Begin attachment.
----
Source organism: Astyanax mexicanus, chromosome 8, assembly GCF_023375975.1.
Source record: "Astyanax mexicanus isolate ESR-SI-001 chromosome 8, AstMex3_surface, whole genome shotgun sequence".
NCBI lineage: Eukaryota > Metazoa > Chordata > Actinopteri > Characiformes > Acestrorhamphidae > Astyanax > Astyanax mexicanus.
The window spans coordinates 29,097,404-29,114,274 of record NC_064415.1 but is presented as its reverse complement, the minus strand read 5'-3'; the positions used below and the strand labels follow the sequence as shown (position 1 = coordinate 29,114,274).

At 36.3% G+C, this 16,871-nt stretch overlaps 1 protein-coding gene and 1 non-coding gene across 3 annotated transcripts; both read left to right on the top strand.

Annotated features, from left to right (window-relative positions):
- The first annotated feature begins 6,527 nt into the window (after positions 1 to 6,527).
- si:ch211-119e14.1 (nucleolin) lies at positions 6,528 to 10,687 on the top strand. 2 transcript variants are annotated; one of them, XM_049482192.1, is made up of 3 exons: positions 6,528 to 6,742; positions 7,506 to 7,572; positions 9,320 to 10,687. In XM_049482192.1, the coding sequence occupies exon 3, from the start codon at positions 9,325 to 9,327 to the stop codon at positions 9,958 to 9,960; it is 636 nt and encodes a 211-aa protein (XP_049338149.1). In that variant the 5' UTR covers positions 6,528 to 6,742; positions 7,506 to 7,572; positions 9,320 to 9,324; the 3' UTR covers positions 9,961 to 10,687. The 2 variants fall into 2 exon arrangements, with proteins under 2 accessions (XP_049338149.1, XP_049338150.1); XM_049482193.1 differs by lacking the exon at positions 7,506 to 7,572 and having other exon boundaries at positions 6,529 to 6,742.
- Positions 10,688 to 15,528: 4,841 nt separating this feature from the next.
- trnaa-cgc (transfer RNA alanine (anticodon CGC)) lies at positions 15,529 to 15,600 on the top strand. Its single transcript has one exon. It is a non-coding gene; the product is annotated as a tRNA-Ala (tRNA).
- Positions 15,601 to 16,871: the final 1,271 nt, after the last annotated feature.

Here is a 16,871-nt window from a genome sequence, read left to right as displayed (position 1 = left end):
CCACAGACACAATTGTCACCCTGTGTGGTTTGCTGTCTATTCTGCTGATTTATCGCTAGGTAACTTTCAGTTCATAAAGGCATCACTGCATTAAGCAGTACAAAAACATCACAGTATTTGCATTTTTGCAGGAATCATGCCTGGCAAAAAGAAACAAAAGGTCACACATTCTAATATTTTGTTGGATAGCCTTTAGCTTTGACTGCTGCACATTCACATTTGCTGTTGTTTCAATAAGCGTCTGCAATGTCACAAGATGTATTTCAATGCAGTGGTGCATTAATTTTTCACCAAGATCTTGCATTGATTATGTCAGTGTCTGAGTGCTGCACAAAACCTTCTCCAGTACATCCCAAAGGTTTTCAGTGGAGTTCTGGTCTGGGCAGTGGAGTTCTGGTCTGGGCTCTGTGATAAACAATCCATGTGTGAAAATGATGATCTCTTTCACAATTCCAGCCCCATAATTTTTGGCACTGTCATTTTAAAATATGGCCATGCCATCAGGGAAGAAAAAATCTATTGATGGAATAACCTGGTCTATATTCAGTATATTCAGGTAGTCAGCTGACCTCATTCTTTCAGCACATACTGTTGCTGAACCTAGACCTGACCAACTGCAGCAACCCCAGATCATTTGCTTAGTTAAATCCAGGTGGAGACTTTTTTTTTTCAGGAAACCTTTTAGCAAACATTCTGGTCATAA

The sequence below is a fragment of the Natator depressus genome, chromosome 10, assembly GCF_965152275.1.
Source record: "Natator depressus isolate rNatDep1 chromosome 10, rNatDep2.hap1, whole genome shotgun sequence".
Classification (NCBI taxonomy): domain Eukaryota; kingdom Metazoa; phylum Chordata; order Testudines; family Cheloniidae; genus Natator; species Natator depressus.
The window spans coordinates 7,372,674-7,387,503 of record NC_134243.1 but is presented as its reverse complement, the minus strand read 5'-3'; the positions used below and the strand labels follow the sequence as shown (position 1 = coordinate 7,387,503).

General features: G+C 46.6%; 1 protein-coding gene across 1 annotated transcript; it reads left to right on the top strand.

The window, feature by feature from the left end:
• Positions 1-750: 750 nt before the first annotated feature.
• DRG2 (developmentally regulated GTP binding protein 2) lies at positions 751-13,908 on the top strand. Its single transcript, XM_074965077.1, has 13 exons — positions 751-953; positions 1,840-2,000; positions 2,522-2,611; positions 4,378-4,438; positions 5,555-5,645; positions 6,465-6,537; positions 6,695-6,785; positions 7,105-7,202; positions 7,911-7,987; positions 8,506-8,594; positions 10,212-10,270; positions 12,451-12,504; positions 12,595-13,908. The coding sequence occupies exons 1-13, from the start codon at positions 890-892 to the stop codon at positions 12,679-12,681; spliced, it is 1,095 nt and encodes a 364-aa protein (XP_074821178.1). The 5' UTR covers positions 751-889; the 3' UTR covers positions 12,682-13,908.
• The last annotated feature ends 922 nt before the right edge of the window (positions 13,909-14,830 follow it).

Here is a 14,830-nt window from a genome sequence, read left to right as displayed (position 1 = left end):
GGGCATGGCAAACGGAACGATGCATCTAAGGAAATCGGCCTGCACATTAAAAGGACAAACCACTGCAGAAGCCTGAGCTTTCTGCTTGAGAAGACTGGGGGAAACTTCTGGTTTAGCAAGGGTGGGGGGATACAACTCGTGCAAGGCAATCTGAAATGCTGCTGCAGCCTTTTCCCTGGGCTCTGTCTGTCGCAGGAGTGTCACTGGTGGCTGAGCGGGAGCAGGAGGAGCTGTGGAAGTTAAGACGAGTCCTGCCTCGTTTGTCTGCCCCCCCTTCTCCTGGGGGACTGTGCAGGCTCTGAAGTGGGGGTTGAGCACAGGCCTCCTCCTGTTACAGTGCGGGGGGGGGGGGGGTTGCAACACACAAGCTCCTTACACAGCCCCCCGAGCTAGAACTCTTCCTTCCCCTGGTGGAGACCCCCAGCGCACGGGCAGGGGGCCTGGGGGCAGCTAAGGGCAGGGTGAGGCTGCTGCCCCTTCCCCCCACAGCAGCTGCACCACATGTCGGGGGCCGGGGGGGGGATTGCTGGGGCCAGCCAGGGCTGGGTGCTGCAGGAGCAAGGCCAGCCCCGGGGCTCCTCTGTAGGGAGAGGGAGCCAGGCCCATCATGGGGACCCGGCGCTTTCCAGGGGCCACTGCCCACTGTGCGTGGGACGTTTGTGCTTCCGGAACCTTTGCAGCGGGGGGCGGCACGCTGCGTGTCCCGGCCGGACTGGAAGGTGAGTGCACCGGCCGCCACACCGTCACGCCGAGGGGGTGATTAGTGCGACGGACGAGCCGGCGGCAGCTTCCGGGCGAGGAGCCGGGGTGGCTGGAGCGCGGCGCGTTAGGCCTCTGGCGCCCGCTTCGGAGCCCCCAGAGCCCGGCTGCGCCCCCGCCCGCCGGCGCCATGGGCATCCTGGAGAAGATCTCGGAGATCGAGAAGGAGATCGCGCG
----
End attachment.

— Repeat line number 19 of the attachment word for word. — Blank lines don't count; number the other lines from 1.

The window, feature by feature from the left end: